"London's Burning" (named after the popular nursery rhyme about the Great Fire of London in 1666) is mainly about the punk scene's main choice of drug at the time: amphetamine sulphate, AKA speed ("I can't think of a better way to spend the night, than speeding around underneath the yellow lights").
"I decided quite quickly that the up wasn't worth the down," noted singer Joe Strummer.
It is also one of The Clash's most overt songs about urban alienation, and while they and other first-generation Punk bands became stereotyped for writing songs about tower blocks and inner-city wastelands, this is actually the only Clash song on their first album to reference tower blocks directly ("The wind howls through the empty blocks looking for a home, I run through the empty stone 'cos I'm all alone").
Fellow punk band The Ruts would later go on to have a minor hit with the 1979 single "Babylon's Burning," and were quick to acknowledge the influence "London's Burning" had on that song.
First recorded at CBS Studios London for the sessions for their debut album, Mick Jones' improvised guitar solo near the end of the song was fiercely at odds with punk rock's minimalist attitude (which often opposed guitar solos at all, let alone complex ones). An alternative version, taken from the 'live' session in Dunstable for the "White Riot" promo film in April 1977 (live in that they were playing in a studio to a small assembled audience of journalists) was released as the B-side to the controversial "Remote Control" single in May 1977.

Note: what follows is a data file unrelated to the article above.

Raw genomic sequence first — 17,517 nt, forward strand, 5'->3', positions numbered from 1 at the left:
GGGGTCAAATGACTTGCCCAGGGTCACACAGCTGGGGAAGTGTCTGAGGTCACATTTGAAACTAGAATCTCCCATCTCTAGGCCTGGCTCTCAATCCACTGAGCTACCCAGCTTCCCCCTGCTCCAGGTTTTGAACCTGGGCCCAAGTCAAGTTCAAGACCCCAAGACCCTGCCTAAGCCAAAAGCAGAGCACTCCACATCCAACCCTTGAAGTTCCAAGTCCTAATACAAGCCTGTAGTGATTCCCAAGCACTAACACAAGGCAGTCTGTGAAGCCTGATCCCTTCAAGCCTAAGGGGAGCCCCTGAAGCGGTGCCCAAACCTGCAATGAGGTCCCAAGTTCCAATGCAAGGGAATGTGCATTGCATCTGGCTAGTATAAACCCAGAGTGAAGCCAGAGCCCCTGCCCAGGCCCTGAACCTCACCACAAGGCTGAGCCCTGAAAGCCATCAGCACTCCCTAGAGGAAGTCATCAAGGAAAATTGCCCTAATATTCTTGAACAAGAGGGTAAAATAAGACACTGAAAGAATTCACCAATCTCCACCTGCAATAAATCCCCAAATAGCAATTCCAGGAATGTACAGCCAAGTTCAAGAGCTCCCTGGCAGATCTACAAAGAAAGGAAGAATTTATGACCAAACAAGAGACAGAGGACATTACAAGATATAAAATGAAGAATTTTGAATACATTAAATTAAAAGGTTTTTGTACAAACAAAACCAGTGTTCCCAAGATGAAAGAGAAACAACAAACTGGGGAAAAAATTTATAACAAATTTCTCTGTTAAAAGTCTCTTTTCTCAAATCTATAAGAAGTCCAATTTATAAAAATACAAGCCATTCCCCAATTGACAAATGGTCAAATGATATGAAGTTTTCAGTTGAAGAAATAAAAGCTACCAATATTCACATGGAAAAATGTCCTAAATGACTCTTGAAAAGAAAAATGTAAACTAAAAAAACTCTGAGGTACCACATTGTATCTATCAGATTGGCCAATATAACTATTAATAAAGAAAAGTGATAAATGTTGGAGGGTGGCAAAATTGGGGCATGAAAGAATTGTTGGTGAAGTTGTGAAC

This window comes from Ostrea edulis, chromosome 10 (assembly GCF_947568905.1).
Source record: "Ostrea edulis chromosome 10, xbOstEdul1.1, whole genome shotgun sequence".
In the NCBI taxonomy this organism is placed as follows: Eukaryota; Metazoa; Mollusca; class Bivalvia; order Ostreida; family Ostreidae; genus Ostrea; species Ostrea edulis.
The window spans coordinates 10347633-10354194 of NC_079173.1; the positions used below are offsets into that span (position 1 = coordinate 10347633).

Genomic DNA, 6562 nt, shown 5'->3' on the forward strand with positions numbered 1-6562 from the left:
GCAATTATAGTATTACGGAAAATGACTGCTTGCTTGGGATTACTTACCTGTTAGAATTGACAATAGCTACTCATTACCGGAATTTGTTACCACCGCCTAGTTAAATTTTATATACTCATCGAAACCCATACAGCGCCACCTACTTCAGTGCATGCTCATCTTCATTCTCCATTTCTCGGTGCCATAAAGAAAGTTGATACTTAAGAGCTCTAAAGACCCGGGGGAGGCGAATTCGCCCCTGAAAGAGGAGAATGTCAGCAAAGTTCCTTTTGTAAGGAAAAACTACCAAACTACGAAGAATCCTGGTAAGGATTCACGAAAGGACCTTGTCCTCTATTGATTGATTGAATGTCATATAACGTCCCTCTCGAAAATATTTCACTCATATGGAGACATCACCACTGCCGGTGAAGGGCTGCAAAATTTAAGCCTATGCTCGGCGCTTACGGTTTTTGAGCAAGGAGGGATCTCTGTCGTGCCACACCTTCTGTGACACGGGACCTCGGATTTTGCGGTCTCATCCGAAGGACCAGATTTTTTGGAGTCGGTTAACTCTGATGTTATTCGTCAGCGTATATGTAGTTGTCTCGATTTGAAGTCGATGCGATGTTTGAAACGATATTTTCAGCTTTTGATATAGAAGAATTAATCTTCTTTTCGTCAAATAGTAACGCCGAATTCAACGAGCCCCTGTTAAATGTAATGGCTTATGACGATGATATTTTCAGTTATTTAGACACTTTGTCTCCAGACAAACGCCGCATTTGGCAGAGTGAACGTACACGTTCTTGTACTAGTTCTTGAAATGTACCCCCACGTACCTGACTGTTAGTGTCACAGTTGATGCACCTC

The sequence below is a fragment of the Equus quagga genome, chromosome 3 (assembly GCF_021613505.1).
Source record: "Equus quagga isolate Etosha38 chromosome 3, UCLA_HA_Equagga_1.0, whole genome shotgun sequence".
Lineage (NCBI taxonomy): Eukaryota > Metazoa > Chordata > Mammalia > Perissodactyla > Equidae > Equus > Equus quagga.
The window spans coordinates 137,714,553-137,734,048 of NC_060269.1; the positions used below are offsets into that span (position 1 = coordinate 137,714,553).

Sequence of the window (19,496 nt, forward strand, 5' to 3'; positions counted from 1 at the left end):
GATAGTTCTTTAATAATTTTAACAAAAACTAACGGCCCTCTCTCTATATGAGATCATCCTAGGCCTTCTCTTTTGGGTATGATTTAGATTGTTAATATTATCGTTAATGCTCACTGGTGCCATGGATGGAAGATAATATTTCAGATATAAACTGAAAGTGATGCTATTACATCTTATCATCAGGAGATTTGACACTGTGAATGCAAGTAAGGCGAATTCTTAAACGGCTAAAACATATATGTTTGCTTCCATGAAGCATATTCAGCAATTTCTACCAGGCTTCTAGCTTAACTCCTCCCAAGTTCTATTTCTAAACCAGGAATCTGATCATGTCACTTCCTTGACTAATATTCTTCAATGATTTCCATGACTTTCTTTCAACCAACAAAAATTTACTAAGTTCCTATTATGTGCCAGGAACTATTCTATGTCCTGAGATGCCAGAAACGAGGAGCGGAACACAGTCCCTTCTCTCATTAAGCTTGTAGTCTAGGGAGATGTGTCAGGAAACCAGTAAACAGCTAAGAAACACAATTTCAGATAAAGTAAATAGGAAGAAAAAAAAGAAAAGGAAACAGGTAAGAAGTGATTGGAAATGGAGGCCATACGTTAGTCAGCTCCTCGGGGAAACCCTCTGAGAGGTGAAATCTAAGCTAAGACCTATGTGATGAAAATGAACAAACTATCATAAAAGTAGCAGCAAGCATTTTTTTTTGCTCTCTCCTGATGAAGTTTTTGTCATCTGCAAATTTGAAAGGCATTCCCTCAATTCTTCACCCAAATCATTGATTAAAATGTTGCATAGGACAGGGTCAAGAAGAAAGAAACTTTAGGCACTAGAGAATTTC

This song became a hugely popular live favorite, and remained in their set pretty much from its first ever performance at Screen on the Green in April 1976 (their third ever show). A common trend would involve Strummer changing the lyrics to match the town where they were performing; for example, the first time this occurred at a show in Birmingham in late 1976, the song became "Birmingham's Burning." This improvisation reached a peak at a show in Paris in 1977, where the song became "Paris Is Singing" and almost the entire original lyrics were disregarded in favor of new stream-of-consciousness ones, including a popular reference to local Punk band The Stinky Toys.
A hugely energetic version recorded at the Rock Against Racism show in April 1977 would later feature (with some studio overdubs) in the Rude Boy movie and on the From Here to Eternity live compilation album.
Several notable covers exist, including one by the '90s alt-rock band Silverchair.